On Tuesday, a District of Massachusetts court approved Nadia Shash’s request to serve as lead plaintiff, but denied her request to appoint the Rosen Law Firm, P.A. as lead counsel in a securities case filed against Biogen Inc. and several of its employees. The January-filed complaint alleges that the company violated federal securities laws by making false or misleading statements in relation to the development of the Alzheimer’s drug, aducanumab.
The complaint describes the events giving rise to the shareholder’s legal action, beginning in 2015 when Biogen launched advanced phase trials of aducanumab to determine its efficacy. In 2019, Biogen announced their termination after a futility analysis showed that the drug trials were unlikely to reach their “primary efficacy.”
The complaint contends that because Biogen “was not ready to part with its vision of reaping enormous financial benefits stemming from the introduction of a breakthrough therapy for the treatment of Alzheimer’s disease,” the company announced that it was reviving the previous trials based on a refreshed data analysis. Company leaders then allegedly embarked on a campaign to convince the U.S. Food and Drug Administration (FDA), the scientific community, and the investing public that the after-the-fact data analysis backed up the conclusion that aducanumab was more effective than originally thought.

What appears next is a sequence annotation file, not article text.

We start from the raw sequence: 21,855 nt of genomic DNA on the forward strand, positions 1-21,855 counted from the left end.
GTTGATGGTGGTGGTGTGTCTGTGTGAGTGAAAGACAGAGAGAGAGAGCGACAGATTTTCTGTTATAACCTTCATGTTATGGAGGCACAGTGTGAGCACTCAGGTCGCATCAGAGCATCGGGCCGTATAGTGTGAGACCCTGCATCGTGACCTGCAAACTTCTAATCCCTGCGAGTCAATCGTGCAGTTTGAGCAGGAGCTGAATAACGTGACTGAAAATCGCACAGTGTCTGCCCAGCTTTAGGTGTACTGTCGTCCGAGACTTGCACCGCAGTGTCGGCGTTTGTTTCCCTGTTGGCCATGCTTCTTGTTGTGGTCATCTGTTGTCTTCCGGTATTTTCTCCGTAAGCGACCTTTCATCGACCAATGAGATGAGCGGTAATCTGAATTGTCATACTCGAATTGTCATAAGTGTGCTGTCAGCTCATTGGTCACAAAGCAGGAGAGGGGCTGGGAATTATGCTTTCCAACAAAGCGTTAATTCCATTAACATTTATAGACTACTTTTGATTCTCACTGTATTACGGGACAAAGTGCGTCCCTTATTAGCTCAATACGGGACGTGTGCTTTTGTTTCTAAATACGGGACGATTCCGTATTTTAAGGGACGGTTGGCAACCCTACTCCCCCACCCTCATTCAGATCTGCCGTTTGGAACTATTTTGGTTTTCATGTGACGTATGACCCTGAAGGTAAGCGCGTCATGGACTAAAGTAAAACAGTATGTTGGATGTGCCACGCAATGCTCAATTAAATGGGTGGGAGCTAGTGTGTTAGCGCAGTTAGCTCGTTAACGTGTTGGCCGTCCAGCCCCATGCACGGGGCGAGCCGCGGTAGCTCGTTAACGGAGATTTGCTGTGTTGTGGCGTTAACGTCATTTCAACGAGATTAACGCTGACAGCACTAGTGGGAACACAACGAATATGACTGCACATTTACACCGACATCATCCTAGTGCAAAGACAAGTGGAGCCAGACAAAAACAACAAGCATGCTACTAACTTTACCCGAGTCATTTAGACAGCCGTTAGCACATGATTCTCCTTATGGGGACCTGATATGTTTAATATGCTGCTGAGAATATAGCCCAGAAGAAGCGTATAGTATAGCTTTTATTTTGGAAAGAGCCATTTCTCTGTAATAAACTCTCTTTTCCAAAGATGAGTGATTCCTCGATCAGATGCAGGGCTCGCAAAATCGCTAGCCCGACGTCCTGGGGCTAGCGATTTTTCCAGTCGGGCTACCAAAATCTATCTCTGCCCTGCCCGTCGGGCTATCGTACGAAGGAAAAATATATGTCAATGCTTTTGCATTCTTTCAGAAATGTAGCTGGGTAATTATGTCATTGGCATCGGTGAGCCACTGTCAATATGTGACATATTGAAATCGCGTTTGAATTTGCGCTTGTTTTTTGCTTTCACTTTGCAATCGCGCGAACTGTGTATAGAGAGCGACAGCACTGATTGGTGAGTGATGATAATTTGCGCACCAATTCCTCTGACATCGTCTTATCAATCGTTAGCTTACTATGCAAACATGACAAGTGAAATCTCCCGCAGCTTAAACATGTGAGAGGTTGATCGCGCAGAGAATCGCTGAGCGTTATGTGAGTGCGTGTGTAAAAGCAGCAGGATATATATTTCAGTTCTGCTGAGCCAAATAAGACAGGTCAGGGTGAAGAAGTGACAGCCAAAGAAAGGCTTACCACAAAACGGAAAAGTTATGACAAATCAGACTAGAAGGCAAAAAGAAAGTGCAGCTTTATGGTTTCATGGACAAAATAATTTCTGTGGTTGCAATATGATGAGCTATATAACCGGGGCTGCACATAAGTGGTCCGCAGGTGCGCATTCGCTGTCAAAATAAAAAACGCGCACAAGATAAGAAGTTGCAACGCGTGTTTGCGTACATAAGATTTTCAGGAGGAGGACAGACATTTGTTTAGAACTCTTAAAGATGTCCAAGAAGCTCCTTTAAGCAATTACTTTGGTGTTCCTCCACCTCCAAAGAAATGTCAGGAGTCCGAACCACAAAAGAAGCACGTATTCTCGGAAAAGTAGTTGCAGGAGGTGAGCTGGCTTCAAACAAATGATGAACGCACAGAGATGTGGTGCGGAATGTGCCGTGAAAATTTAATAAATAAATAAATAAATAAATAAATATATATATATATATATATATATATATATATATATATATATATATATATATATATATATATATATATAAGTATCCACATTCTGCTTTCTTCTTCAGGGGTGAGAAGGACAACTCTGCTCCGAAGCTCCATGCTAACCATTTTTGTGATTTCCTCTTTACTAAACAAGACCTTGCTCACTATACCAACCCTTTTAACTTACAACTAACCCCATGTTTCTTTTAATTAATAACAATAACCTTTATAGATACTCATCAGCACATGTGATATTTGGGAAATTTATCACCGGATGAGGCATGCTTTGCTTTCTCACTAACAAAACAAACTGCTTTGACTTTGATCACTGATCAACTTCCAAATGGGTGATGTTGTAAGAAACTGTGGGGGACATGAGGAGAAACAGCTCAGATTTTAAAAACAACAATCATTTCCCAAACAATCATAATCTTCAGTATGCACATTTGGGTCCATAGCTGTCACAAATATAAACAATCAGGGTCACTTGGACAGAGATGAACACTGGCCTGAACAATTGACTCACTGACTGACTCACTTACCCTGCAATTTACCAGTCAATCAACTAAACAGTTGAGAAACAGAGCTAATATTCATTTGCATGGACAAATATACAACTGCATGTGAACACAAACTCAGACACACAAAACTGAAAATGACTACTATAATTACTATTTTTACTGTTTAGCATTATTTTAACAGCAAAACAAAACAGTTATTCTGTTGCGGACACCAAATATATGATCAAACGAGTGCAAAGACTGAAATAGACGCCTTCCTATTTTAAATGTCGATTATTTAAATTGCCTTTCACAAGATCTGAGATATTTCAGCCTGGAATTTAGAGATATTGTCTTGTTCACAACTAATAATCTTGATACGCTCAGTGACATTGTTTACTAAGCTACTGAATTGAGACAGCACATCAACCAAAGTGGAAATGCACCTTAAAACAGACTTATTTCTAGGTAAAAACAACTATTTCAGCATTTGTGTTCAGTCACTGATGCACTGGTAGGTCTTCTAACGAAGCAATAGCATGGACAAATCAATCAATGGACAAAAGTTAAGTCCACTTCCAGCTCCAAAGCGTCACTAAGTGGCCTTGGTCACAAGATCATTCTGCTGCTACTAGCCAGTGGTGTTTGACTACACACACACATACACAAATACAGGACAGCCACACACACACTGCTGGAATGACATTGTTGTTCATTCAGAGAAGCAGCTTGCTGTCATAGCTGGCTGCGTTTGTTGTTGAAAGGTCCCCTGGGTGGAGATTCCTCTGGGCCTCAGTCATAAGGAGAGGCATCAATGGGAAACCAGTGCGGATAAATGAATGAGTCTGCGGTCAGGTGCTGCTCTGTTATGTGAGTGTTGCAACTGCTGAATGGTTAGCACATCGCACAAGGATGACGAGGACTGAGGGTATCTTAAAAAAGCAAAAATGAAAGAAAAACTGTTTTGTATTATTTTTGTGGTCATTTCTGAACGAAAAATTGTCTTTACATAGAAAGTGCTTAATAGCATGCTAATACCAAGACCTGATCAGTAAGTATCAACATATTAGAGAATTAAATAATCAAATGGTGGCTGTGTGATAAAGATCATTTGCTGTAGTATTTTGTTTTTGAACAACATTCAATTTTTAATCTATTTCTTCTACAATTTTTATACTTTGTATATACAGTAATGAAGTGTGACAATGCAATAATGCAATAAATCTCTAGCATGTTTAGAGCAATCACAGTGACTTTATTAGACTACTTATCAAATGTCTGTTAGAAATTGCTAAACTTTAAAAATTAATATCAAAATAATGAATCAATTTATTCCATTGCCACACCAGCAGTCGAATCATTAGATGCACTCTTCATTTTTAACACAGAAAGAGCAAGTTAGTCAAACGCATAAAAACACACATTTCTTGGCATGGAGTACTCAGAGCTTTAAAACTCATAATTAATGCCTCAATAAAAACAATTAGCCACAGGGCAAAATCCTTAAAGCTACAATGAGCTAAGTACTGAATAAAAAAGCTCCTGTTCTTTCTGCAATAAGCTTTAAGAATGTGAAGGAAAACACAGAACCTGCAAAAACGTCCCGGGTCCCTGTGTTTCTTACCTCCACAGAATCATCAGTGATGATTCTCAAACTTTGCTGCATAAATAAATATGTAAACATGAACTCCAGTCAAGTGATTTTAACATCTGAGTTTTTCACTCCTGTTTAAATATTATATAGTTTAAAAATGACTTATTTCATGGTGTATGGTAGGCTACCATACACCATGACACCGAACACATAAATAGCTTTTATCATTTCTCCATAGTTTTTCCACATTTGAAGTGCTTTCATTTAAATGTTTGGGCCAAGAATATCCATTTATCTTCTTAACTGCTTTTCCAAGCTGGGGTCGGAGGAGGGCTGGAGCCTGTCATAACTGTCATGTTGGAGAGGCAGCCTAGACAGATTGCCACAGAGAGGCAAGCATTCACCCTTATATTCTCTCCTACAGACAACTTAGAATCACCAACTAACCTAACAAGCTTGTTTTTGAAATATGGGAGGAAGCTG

However, the complaint claims, the FDA’s independent Advisory Panel reviewed Biogen’s submission, and on Nov. 6, 2020, voted that it could not reasonably consider Biogen’s research as primary evidence of the drug’s efficacy. The panel also delivered negative commentary about the purported data, which in concert with its vote, was enough to diminish the drug’s chances of regulatory approval. On this news, Biogen common shares reportedly dropped $92.64 per share, or 28%, to close at $236.26 per share, clearing away more than $14 billion in investor wealth.
This week’s order granted shareholder Shash’s unopposed motion for appointment as lead plaintiff, in part because she has the largest financial interest in the relief sought, the opinion stated. The court took issue with Shash’s request to appoint the Rosen Law Firm, P.A. as lead counsel, however, because she asked that the court appoint a law firm, rather than individual attorneys. According to the order, this raised the question of whether a law firm may serve as counsel where it may not enter appearances, or file pleadings pursuant to Federal Rule of Civil Procedure 11.
In addition, the court held that it could not evaluate the qualifications of firm attorneys without an understanding as to who in the firm would be responsible for handling the case. In turn, the court denied the motion without prejudice, instructing the plaintiff to either renew her motion by identifying the individual attorneys she seeks to have appointed, or citing authority under applicable law as to the propriety of the appointment of law firms, as opposed to individual attorneys, as lead counsel.